SaaS Marketing is different from every other type of marketing.
Whenever I speak at a conference with SaaS marketers and product owners present, the Q&A session usually includes a variation on this question: “How do I do marketing for my SaaS product?” The answer usually consists of platitudes like “be direct and to the point,” or “use video,” or “make sure your website looks good.”
Successfully marketing SaaS products can be hard, and platitudes don’t cut it.
While those items are all important, they’re not the parts that make SaaS marketing different from all other types of products. For years, when asked that question, I couldn’t articulate what makes SaaS marketing unique. I’ve always recognized that there were important differences, but I could never explain what they were.
Then one day this week, all of the sudden it was clear to me. What makes SaaS marketing different from every other type of product is the customer journey.
I’m sure you’re probably thinking, “Wait! That’s not right! Everyone knows that the customer journey is my #1 most important thing! And you’re supposed to pay attention to your customers not just when they sign up and start using your product, but also in between each and every interaction with your brand.”
I agree with all those things. They’re true.
But here’s why that’s not what makes SaaS marketing different.
Here are the differences I see between SaaS marketing and every other type of product:
- Customers aren’t hitting new features during the signup process. If they like your product, they usually want to try all of the new features you have in mind for the next version. Since a new version isn’t always available at signup time, this means we need to make sure our customers don’t hit that feature or two when it is released (which might be months or years later).
- Customers don’t always realize that our product is a subscription. They might think they’re buying a one-off license, or even that it has a fixed number of users. We need to educate them on the pricing model.
- Customers are more likely to be IT-savvy than non-techies. They are also more likely to do research before starting with your product, in order to decide if your product is right for them at all. (It’s not always obvious that they need your product.) We need to make sure their research includes both information about what our product offers and about how our pricing model works.
- Customers are more likely to be professional than freaks, geeks, and gurus. So they’re more conservative in their adoption habits, and don’t like to live on the bleeding edge. They are typically more conservative in their overall technology purchasing patterns. (Note: I’m not saying that our customers are all professionals or that only professionals buy our products.)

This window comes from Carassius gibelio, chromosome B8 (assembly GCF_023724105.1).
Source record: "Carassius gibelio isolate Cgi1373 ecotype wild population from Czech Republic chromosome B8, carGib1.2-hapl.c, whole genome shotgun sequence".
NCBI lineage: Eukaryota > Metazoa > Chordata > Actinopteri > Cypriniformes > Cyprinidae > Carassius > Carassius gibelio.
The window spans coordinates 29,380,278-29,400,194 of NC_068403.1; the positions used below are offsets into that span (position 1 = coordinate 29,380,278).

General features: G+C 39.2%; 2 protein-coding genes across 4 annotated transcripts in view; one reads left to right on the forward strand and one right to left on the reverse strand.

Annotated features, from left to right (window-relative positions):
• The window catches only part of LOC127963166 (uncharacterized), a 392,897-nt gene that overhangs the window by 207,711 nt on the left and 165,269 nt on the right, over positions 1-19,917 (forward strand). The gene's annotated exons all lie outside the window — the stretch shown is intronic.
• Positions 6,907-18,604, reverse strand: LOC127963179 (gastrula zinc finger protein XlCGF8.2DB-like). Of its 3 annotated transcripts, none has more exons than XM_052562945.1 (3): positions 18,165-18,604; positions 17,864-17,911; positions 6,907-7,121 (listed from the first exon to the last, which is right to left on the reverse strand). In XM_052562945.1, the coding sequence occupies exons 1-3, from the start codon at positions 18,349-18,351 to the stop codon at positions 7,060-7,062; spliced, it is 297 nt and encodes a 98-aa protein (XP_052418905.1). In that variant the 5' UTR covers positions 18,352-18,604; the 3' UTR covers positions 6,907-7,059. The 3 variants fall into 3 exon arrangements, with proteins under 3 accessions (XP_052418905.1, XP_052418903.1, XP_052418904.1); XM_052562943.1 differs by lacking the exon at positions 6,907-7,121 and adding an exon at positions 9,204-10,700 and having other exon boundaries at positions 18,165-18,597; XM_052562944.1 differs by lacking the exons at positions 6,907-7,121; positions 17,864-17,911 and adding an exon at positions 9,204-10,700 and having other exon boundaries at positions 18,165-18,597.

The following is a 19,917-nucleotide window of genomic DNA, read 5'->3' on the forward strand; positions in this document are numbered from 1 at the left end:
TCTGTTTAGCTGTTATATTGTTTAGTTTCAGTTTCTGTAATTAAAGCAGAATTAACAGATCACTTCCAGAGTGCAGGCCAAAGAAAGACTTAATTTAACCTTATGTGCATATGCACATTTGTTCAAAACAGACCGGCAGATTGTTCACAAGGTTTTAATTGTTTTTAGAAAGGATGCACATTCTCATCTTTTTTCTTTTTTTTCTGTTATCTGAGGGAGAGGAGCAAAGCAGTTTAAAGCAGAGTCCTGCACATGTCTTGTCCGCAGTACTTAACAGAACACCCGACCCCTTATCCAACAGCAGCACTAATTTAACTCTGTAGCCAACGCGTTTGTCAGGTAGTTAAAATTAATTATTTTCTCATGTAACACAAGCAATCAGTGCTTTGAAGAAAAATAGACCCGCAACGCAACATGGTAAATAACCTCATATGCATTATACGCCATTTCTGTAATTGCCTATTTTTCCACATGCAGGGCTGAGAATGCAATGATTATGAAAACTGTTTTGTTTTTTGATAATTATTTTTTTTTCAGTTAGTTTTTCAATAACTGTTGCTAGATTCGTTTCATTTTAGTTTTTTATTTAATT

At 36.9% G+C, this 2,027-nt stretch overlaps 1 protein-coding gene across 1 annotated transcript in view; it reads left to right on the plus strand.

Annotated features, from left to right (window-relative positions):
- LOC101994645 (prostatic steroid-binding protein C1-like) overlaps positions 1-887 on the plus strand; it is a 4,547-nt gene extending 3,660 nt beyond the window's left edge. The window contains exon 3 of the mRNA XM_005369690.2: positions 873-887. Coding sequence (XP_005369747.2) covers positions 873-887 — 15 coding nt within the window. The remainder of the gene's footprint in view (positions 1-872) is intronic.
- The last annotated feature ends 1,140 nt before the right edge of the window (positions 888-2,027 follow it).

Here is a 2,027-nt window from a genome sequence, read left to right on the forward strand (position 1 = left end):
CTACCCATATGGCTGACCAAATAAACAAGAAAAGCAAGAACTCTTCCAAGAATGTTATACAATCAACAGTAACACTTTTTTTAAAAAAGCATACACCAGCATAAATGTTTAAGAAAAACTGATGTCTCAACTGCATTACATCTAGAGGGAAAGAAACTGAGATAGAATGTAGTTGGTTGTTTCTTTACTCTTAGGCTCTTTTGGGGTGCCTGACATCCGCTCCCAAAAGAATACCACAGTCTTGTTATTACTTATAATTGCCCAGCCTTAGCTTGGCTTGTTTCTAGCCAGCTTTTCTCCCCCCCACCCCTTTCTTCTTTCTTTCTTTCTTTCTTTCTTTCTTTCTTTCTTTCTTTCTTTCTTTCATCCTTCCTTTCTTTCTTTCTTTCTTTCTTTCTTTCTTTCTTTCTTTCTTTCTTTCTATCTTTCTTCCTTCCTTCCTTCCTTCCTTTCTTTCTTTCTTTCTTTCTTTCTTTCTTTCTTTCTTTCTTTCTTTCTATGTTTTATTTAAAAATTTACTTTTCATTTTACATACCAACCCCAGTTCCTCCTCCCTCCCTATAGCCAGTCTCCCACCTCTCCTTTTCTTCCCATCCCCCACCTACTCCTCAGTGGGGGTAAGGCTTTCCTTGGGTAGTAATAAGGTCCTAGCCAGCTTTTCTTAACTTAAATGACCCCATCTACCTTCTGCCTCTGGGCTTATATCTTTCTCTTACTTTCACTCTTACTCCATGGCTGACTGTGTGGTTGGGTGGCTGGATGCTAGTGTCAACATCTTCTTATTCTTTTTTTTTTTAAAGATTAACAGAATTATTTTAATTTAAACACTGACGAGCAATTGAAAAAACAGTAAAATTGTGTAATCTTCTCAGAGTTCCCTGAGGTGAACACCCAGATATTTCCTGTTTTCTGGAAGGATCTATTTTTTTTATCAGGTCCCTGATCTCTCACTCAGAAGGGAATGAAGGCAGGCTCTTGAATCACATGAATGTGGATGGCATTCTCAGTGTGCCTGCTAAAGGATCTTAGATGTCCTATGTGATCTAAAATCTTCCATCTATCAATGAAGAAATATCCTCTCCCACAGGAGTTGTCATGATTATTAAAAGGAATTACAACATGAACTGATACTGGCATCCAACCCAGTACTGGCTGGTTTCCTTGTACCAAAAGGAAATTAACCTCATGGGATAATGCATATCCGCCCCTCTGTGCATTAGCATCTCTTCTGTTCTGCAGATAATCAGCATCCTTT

- Customers have a lot of choices, even for freaks, geeks, and gurus. For example, every developer can download Git for free. This is great for the customer, but it means we have to work extra-hard to make our product stand out from the crowd.
- The sales and marketing process is somewhat different than with other products. As you might know, SaaS products are sold on the basis of their benefits to customers, not their features (since no one needs features that aren’t valuable). This means we must be good at educating customers on our product’s value before they sign up for a free trial or start a paid plan.
- We often have multiple sales stages and touchpoints during the customer journey that differ from other products. For example, we might have multiple demos, multiple free trial signups, multiple upgrade paths, and multiple payment options (subscriptions and one-off payments). Any one of these extra steps is a potential drop-off point.
- We often need to do customer success work. This means we need to “hold their hands” in between the signup point and when they get value from the product. That’s often why we provide video demos, email addresses for support queries, and other features that help customers immediately after they’ve signed up for a free trial or paid plan. Some other products don’t require this level of customer handholding (especially physical goods).
- We need to handle all the customer support responsibilities. Customers might not always have the right information about how to use our product, or they might not have the right idea about what their needs are. We must be prepared to answer their questions, and coach them on how to maximize value from the product as quickly as possible.
- The customer support channel is not always obvious. And we can’t rely on self-service (a paid feature in some products). If a customer has a question or an issue, we need to be ready to answer it immediately, sometimes in real time. In rare cases, we may even need that customer’s help personally.